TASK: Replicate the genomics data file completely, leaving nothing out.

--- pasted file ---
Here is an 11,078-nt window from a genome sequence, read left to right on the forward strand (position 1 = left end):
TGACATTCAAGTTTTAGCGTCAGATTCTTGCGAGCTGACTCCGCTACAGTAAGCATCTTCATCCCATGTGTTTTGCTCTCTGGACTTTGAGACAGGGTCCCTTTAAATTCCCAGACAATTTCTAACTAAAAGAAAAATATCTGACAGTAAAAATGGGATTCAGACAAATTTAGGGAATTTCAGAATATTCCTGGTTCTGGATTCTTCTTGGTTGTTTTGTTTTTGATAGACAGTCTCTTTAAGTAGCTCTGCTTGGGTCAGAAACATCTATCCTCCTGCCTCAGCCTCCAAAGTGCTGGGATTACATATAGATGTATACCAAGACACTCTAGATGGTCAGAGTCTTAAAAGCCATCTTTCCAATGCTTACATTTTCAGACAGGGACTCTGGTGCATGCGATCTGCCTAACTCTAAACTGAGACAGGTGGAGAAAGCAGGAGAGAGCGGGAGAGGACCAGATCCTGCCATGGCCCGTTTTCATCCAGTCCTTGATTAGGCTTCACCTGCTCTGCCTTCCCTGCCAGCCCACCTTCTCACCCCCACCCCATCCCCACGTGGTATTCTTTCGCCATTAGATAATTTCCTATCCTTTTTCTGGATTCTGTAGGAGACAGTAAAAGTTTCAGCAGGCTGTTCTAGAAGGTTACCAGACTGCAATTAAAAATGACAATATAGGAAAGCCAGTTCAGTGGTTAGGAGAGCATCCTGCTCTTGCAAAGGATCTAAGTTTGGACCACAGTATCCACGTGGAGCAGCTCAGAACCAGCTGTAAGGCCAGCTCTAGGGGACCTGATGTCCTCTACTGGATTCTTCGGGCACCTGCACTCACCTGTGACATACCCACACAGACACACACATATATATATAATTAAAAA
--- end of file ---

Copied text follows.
Here is an 11,078-nt window from a genome sequence, read left to right on the forward strand (position 1 = left end):
TGACATTCAAGTTTTAGCGTCAGATTCTTGCGAGCTGACTCCGCTACAGTAAGCATCTTCATCCCATGTGTTTTGCTCTCTGGACTTTGAGACAGGGTCCCTTTAAATTCCCAGACAATTTCTAACTAAAAGAAAAATATCTGACAGTAAAAATGGGATTCAGACAAATTTAGGGAATTTCAGAATATTCCTGGTTCTGGATTCTTCTTGGTTGTTTTGTTTTTGATAGACAGTCTCTTTAAGTAGCTCTGCTTGGGTCAGAAACATCTATCCTCCTGCCTCAGCCTCCAAAGTGCTGGGATTACATATAGATGTATACCAAGACACTCTAGATGGTCAGAGTCTTAAAAGCCATCTTTCCAATGCTTACATTTTCAGACAGGGACTCTGGTGCATGCGATCTGCCTAACTCTAAACTGAGACAGGTGGAGAAAGCAGGAGAGAGCGGGAGAGGACCAGATCCTGCCATGGCCCGTTTTCATCCAGTCCTTGATTAGGCTTCACCTGCTCTGCCTTCCCTGCCAGCCCACCTTCTCACCCCCACCCCATCCCCACGTGGTATTCTTTCGCCATTAGATAATTTCCTATCCTTTTTCTGGATTCTGTAGGAGACAGTAAAAGTTTCAGCAGGCTGTTCTAGAAGGTTACCAGACTGCAATTAAAAATGACAATATAGGAAAGCCAGTTCAGTGGTTAGGAGAGCATCCTGCTCTTGCAAAGGATCTAAGTTTGGACCACAGTATCCACGTGGAGCAGCTCAGAACCAGCTGTAAGGCCAGCTCTAGGGGACCTGATGTCCTCTACTGGATTCTTCGGGCACCTGCACTCACCTGTGACATACCCACACAGACACACACATATATATATAATTAAAAA